Wax vs. Oil Colored Pencils

Updated by Brandon F. on July 13, 2020

The two primary and most popular colored pencil cores are wax-based and oil-based.  More precisely, oil-based cores will still generally have some wax in them but will be of high oil content.  There will be various other additives that are included in the core to give each pencil a unique color, texture, and many other characteristics. 

However, some subtle universal characteristics generally exist when working with oil cores and the same can be said for pencils with wax cores.  So the big question is which is better?  Oil?  Wax?  Unfortunately, that comes down to personal preference and even then a lot of people enjoy both, depending on the brand and circumstance.

Derwent Artists Colored Pencils

Wax Core

Wax-based pencils are by far the more popular of the two.  If you were to grab a random set of colored pencils from the store it is most likely that they are wax-based.  Wax pencils are generally cheaper and much easier to locate.  There will also be more color selections, shapes, and sizes. 

Also, they can be easier to erase and lighter than oil-based cores.   However, wax bloom can be an issue, especially if some sort of fixative isn’t used.  It is generally more prevalent in heavy layers and when applying darker colors.

Wax bloom is basically where the wax binder comes to the top layer of the color and creates a cloudy haze over the pigment.  There are ways to avoid it such as applying in lighter layers or with the help of a spray fixative, but it can still be a bit of an inconvenience.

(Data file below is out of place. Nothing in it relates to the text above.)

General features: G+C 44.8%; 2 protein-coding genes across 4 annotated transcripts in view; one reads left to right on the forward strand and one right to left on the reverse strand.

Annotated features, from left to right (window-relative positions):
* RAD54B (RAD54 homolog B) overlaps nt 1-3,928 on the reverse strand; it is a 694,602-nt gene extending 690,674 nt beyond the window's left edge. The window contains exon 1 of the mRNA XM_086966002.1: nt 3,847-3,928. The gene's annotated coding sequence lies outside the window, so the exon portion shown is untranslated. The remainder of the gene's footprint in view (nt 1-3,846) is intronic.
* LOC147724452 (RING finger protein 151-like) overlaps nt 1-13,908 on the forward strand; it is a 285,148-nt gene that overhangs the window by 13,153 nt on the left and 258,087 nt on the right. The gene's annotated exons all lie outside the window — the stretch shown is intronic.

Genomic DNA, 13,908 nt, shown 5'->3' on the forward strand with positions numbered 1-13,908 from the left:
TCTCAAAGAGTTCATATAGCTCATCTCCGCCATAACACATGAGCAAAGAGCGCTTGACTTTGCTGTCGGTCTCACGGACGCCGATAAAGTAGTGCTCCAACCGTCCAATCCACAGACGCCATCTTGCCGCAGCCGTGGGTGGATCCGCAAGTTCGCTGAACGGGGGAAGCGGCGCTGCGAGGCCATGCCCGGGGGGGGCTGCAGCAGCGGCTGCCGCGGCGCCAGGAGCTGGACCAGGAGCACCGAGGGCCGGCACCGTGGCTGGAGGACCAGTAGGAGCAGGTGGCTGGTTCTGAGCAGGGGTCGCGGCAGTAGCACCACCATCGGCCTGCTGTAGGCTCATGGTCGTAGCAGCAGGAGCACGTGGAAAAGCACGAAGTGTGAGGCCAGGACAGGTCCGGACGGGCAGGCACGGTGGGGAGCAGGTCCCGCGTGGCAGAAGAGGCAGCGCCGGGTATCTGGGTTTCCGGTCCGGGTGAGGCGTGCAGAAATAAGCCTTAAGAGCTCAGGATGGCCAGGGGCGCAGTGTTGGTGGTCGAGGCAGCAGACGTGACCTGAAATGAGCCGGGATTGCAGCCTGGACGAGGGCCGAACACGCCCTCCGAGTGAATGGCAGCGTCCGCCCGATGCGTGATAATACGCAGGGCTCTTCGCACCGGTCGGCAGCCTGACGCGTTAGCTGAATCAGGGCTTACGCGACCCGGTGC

In some (but not all) wax-based cores there can also be issues with the pencils being less durable since the core is softer. But honestly, this varies greatly and variables such as application pressure, manufacture, etc. play a huge role.


Faber-Castell Polychromos Colored Pencils

Oil Core

Oil-based pencils are more specialized and you will often have to go out of your way to search these out.  One of the most popular lines of oil-based pencils is the Faber-Castells, particularly their  Polychromos sets. They are generally somewhat pricey so for the casual user they may be a bit impractical. 

Wax bloom, however, isn’t an issue with these, and as such a fixative normally isn’t needed.  The color application can also be unique and has a very fun feel to it!  The harder core means that they may be a bit more durable and sharpening them to a fine point might not be quite as laborious, making these better for intricate areas.

However, generally being a harder core, the color output can be on the light side so additional passes may be necessary depending on the brand and desired look.  They can also smear somewhat easily so extra precaution needs to be taken.

Overall, both types are great and the differences aren’t too extreme or significant.  That being said, some artists swear by one or the other so the best way to find which one you prefer is by trying a few of each out and coming to your conclusion!

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